$ gpg-connect-agent

On some linux distros, this step may already be taken care of for you.

Import your secret and public gpg keys

$ gpg2 --decrypt file.sec.gpg | gpg2 --import --batch

If you don’t have gpg keys yet, check out man for gpg or the Ubuntu privacy documentation for details about doing it.

Check your gpg keyring

$ gpg2 -K

Important step. It’s very easy during the import process to type in a key, password, or command wrong and not import your secret keys. I ended up troubleshooting my mutt configuration for a couple of hours before I figured out it wasn’t working because I didn’t have my gpg keys on my keyring. Save yourself this trouble and check.

Create a text file with your email password

set imap_pass = "yourpassword"
set smtp_pass = "yourpassword"

Save this file to ~/.gnupg/email-password.gpg

Encrypt your email-password.gpg file

$ gpg2 --encrypt /home/cafebedouin/.gnupg/email-password.gpg

Add a .mailcap configuration file for HTML email in Mutt

Put the following in your ~/.mailcap file or create one if it doesn’t exist. Install lynx or another text browser of your choice. If different, change lynx to the alternative in the text below.

text/html;  /usr/bin/firefox %s >/dev/null 2>&1; needsterminal
text/html;  lynx %s; copiousoutput; nametemplate=%s.html

Create a ~/.muttrc configuration file

# .muttrc                                                                      
# GPG                                                                          
# gpg.rc is unnecessary on some systems.                            
# On OpenBSD, you're probably going to need it.                              
# OpenBSD: /usr/local/share/examples/mutt/gpg.rc                               
# source ~/.mutt/gpg.rc                                                        

set pgp_use_gpg_agent = yes                                                    
set pgp_sign_as = 0O0ABCDZ  # replace with your key                            
set pgp_timeout = 7200                                                         
set crypt_autosign = no                                                        
set crypt_replyencrypt = no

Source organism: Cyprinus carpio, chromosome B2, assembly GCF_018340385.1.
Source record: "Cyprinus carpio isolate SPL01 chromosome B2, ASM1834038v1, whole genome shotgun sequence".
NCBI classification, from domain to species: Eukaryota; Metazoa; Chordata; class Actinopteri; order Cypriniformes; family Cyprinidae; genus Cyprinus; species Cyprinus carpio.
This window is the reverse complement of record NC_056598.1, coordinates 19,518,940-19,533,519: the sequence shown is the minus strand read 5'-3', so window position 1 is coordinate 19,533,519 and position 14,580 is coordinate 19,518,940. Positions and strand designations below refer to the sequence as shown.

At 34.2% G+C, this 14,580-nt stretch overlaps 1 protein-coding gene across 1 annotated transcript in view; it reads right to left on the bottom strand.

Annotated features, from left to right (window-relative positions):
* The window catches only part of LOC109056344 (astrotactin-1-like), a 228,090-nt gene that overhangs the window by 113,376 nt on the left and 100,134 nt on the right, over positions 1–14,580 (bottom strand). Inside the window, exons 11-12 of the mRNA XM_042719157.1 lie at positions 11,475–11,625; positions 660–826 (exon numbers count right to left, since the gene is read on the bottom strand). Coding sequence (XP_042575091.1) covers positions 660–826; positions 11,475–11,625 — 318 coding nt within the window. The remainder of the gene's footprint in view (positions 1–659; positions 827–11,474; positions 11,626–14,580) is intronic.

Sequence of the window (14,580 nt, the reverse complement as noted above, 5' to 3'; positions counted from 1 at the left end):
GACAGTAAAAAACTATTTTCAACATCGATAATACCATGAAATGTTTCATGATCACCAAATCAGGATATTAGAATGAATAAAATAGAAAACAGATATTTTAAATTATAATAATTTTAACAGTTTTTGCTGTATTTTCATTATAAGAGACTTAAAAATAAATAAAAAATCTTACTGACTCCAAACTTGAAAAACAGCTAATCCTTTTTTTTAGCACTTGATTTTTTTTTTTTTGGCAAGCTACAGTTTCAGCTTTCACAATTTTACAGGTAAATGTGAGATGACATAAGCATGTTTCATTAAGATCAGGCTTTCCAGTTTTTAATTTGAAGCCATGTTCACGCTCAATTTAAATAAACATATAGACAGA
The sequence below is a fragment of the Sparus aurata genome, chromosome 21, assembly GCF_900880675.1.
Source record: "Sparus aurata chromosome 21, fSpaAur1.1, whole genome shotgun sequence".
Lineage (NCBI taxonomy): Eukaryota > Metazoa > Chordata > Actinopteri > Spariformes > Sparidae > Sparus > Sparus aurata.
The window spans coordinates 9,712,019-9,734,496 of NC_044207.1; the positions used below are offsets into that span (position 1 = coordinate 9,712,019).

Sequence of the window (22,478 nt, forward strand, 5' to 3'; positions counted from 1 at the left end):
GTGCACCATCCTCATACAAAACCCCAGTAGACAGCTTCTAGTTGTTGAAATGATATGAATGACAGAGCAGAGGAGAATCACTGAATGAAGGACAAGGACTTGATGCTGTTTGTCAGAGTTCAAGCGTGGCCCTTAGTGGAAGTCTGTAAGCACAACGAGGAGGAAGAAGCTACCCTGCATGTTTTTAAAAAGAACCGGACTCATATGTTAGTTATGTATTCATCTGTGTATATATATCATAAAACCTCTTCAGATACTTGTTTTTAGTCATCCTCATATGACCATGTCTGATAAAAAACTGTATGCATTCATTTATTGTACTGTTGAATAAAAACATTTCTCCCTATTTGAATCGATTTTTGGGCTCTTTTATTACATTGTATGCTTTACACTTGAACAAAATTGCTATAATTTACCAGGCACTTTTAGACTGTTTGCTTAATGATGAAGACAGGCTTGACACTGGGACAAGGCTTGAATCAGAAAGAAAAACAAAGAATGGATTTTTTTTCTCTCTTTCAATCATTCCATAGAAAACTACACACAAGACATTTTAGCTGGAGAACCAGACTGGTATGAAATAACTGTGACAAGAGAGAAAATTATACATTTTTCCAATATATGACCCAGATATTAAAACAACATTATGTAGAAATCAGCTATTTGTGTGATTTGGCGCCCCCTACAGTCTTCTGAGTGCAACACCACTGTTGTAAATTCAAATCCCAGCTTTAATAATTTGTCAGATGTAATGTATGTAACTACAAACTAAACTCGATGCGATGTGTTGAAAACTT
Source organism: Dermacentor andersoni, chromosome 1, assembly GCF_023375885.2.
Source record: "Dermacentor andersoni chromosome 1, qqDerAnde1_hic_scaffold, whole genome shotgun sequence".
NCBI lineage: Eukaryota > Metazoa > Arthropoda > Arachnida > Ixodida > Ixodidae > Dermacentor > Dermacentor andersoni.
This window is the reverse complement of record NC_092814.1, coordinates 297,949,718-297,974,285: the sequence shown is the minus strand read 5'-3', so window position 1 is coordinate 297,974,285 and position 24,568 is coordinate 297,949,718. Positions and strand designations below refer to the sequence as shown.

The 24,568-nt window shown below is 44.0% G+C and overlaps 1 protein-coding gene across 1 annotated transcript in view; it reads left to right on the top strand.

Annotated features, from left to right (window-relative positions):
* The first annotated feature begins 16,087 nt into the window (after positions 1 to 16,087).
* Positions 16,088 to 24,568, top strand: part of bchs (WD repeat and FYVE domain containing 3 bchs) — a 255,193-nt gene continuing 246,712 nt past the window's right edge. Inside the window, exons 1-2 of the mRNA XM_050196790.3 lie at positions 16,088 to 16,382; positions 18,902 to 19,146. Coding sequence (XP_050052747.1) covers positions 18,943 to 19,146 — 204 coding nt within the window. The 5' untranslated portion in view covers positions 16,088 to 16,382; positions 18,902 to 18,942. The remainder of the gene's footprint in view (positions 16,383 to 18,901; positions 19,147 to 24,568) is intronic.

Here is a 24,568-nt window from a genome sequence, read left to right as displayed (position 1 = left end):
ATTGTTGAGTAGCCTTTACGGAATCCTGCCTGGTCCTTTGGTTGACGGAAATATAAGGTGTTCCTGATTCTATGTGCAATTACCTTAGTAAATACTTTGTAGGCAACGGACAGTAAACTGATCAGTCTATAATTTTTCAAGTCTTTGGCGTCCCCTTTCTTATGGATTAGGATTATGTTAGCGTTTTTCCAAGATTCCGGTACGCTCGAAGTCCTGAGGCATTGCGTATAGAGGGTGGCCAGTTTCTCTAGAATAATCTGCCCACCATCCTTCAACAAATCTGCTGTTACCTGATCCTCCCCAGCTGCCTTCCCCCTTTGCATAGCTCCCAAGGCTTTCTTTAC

# password: tell mutt where to find your encrypted
# password, depending on what you installed, you 
# may need to change initial command to gpg
source "gpg2 -dq ~/.mutt/email-password.gpg |"                       
# mailbox configuration                                                        
set imap_user           = login@example.net                                    
# Only need the example.net if your root email address is different from server, otherwise just use your login                     
set folder              = imaps://login@example.net@example.com:993            
set spoolfile           = imaps://login@example.net@example.com/INBOX               
set smtp_url            = smtp://login@example.net@example.com:587                  
set postponed           = +Drafts                                              
set record              = +Sent                                                
set trash               = +Trash 
mailboxes               = +INBOX                                               
set hostname            = example.net                                          
set from                = login@example.net                                    
# mutt configuration                                                           
set ssl_starttls        = yes                                                  
set use_from            = yes                                                  
set postpone            = ask-yes                                              
set delete              = ask-yes                                              
set editor              = "emacs -nw" # or vi               
set pager               = lynx                                          
set charset             = "utf-8"                                              
set visual              = "emacs"                                              
set signature           = ~/.mutt/sig.txt
set alias_file          = ~/.mutt/aliases                                      
set mailcap_path        = ~/.mailcap                                           
set fcc_clear                                                                  
set noconfirmappend                                                            
set hidden_host                                                                
auto_view text/html             # auto render html to text                     
alternative_order text/plain text/enriched text/html    # read html last       
# Reduce polling frequency to a sane level                                     
set mail_check=60                                                              
# keep a cache of headers for faster loading (1.5.9+?)                         
set header_cache=~/.hcache                                                     
set edit_headers=yes                                                           
# Display download progress every 10K                                          
set net_inc=10 

The line to decrypt your password activates the gpg-connect-agent daemon and will not ask for you to enter it again for the duration of pgp_timeout specified in the file.

This should get you to a working set-up to read and write email. If you are having trouble logging in, double check your encrypted password file, particularly if your password requires escaping special characters.

Good luck!